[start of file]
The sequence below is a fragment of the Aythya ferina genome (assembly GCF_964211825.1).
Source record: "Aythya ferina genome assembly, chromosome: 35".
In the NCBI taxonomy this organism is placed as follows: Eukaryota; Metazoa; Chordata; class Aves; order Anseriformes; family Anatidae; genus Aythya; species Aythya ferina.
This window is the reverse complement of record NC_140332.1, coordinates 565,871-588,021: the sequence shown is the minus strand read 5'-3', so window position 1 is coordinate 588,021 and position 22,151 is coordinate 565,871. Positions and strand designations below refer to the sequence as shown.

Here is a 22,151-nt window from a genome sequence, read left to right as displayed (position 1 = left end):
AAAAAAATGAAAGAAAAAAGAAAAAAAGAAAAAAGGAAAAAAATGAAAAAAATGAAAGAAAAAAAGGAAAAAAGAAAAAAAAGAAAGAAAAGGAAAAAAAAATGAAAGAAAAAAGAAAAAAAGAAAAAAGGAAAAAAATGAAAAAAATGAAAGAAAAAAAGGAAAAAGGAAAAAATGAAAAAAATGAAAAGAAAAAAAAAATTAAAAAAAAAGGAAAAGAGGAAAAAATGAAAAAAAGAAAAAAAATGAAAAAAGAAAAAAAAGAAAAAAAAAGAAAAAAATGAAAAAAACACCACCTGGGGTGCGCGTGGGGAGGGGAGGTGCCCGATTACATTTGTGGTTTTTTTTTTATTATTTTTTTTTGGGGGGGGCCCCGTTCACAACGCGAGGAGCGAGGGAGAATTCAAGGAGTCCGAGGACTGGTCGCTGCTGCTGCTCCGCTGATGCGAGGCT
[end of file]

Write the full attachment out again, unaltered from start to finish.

The sequence below is a fragment of the Aythya ferina genome (assembly GCF_964211825.1).
Source record: "Aythya ferina genome assembly, chromosome: 35".
In the NCBI taxonomy this organism is placed as follows: Eukaryota; Metazoa; Chordata; class Aves; order Anseriformes; family Anatidae; genus Aythya; species Aythya ferina.
This window is the reverse complement of record NC_140332.1, coordinates 565,871-588,021: the sequence shown is the minus strand read 5'-3', so window position 1 is coordinate 588,021 and position 22,151 is coordinate 565,871. Positions and strand designations below refer to the sequence as shown.

Here is a 22,151-nt window from a genome sequence, read left to right as displayed (position 1 = left end):
AAAAAAATGAAAGAAAAAAGAAAAAAAGAAAAAAGGAAAAAAATGAAAAAAATGAAAGAAAAAAAGGAAAAAAGAAAAAAAAGAAAGAAAAGGAAAAAAAAATGAAAGAAAAAAGAAAAAAAGAAAAAAGGAAAAAAATGAAAAAAATGAAAGAAAAAAAGGAAAAAGGAAAAAATGAAAAAAATGAAAAGAAAAAAAAAATTAAAAAAAAAGGAAAAGAGGAAAAAATGAAAAAAAGAAAAAAAATGAAAAAAGAAAAAAAAGAAAAAAAAAGAAAAAAATGAAAAAAACACCACCTGGGGTGCGCGTGGGGAGGGGAGGTGCCCGATTACATTTGTGGTTTTTTTTTTATTATTTTTTTTTGGGGGGGGCCCCGTTCACAACGCGAGGAGCGAGGGAGAATTCAAGGAGTCCGAGGACTGGTCGCTGCTGCTGCTCCGCTGATGCGAGGCT